* Pinera to offer 3.3 pct LAN stake in market
* Chile's Bethia group to buy remaining 8 pct stake
* Market sees no major changes to airline after sale (Updates with Cueto family holding in loan ahead of sale in paragraph 5-6)
By Juan Jose Lagorio
SANTIAGO, March 24 Chilean President Sebastian Pinera agreed to sell his remaining stake in airline LAN LAN.SN (LFL.N), worth around $621 million, in the market and to Chile's Bethia group, as he moves to counter growing criticism over a possible conflict of interests.
Pinera, a center-right businessman, had promised to unwind his majority stake in the regional airline before his swearing in earlier this month. A Feb. 27 earthquake delayed negotiations, sources said, pushing back the sale and triggering much criticism from the opposition and even some allies in Congress.
Pinera's holding company, Axxion SA AXX.SN, said in a regulatory statement it will on Thursday auction a block of 11.31 million LAN shares in the market for a starting price of 9,099.58 pesos per share, equivalent to 3 percent of LAN.
With Chile's peso closing at 533.20/533.50 pesos per dollar on Wednesday, the starting price is around $193 million.
The holding company of the Cueto family, now the majority stakeholders in LAN, said on Wednesday evening it had extended a $225 million short-term loan to its own investment arm on the eve of the auction of the 3 percent LAN stake.
The Cueto family's holding company, Costa Verde Aeronautica, did not say what the 5-day loan was for.
Pinera's holding company, Santa Cecilia, has agreed to sell its 99.84 percent stake in Axxion, which holds a further 8.3 percent stake in LAN, to the Chilean group Bethia SA, which holds investments in top retailer Falabella FAL.SN.
Axxion holds Pinera's stake in LAN, which means its sale will effectively unwind his participation in the carrier.
Shares of Axxion fell 4.41 percent to 18 pesos on Wednesday. Axxion and LAN shares were temporarily suspended in the morning by the local bourse as it waited for Axxion to file a regulatory statement over the sale.
Celfin Capital, the investment bank Pinera had hired to carry out his LAN stake sale, said the public offering plus the Axxion deal would finalize the LAN stake sale.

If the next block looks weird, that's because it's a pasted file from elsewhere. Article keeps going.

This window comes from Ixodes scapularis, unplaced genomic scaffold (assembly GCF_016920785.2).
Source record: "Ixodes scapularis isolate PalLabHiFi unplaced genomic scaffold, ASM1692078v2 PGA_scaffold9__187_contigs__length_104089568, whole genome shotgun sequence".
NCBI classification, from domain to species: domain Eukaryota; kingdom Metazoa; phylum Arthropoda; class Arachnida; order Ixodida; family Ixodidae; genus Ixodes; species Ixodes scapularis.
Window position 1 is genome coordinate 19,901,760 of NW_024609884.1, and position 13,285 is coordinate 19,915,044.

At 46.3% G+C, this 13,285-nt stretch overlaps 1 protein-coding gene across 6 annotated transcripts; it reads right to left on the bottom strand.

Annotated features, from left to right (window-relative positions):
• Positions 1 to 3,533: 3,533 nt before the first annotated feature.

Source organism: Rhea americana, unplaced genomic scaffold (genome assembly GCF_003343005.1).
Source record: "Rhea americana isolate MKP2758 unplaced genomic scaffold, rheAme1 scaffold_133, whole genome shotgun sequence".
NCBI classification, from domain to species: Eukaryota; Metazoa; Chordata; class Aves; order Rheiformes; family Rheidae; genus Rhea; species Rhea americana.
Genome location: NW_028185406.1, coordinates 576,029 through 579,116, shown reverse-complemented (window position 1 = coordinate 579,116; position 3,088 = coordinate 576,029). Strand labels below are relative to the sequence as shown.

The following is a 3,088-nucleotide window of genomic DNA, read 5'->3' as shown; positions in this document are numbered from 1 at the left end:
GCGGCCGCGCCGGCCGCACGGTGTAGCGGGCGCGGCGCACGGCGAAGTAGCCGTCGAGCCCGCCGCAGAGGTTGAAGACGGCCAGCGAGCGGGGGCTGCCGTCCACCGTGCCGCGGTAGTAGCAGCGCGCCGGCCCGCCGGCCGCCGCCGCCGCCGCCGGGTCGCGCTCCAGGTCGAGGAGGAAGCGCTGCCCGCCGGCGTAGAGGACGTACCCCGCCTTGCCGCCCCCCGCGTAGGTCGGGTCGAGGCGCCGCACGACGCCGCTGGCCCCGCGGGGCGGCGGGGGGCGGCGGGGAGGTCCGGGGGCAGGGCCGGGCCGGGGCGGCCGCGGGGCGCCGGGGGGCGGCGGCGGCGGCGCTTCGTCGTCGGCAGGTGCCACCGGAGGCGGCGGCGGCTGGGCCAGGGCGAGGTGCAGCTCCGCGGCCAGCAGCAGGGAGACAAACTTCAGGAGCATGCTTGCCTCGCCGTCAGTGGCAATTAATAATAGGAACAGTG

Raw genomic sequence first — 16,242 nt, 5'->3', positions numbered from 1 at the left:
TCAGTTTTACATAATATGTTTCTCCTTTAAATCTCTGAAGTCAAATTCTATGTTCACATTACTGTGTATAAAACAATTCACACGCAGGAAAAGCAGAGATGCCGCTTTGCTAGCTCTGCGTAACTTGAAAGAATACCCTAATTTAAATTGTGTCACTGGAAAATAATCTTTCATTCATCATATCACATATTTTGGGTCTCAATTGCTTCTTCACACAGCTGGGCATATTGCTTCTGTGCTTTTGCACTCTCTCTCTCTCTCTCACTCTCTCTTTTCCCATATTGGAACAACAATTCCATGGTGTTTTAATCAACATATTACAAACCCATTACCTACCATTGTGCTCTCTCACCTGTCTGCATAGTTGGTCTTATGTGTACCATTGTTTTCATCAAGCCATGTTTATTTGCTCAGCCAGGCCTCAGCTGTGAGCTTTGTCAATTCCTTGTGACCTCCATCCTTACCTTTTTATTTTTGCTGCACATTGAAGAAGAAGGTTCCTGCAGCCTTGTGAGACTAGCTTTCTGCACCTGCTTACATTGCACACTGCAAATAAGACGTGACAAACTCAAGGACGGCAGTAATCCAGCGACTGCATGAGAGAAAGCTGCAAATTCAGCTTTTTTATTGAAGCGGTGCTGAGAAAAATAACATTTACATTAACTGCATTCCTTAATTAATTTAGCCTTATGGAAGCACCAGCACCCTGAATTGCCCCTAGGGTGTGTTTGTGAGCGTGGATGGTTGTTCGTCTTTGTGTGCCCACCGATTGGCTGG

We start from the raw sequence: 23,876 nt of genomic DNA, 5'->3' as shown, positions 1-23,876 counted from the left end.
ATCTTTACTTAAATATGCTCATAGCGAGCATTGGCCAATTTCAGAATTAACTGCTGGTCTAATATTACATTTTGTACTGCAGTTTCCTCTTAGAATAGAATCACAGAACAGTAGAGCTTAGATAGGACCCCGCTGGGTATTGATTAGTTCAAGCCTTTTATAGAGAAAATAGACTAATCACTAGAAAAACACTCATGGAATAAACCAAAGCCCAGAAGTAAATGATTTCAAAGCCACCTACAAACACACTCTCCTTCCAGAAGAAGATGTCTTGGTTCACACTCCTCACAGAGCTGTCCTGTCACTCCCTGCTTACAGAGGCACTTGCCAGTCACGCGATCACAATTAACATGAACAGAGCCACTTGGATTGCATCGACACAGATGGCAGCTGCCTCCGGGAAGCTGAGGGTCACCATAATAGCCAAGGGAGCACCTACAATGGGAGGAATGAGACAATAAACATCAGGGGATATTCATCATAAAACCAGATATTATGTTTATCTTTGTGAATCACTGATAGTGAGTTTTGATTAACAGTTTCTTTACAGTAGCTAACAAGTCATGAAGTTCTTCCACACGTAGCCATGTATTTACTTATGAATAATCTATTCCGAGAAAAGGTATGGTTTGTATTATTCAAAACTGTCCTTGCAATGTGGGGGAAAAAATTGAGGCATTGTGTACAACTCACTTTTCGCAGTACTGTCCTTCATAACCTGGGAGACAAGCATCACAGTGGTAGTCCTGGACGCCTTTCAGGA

Analysts say they expect few changes to one of Latin America's biggest airlines following the sale.
"Bethia is likely to be a shareholder that will not get involved in the company's operations, but it will be more of a passive shareholder," said Cristina Acle at CorpResearch.
"That means that LAN will continue to be controlled by the Cuetos."
The Bethia group holds investments in businesses that range from agriculture to retail and food products.
"They were not particularly in the sector or were related to the airspace industry," said Claudio Gonzalez, head of research at Tanner brokerage. "In that sense (the sale) was a surprise."
Local media said foreign investors were interested in buying Pinera's remaining shares in LAN.
LAN Vice-President Enrique Cueto said the entry of the Bethia group "means no changes for the airline."
Pinera, who started to divest his LAN stake worth around $1.5 billion in February, had been under growing pressure to finish the sale.
His government has to face a multibillion dollar reconstruction in the wake of the one of the strongest earthquakes ever recorded. The 8.8-magnitude quake and ensuing tsunamis killed hundreds and demolished towns and roads in central-south Chile.
He would need support in a divided Congress to speed up rebuilding, which is seen as crucial for his new government after 20 years of center-left rule.
LAN, which is considered one of Latin America's most profitable airlines, signed a contract in December to buy 30 new Airbus A320 short-haul aircraft worth around $1.97 billion as part of a program to renew its fleet.
The company's net profits tumbled 31 percent in 2009 to $231.1 million amid the worst of the global financial crisis, but saw profits increase in the fourth quarter in what experts say is a sign of recovery in the airline industry.
Shares of LAN rose 0.41 percent to 9,255 pesos. ($1= 533 Chilean pesos) (Additional reporting by Antonio de la Jara and Alvaro Tapia; Editing by Simon Gardner and Richard Chang)
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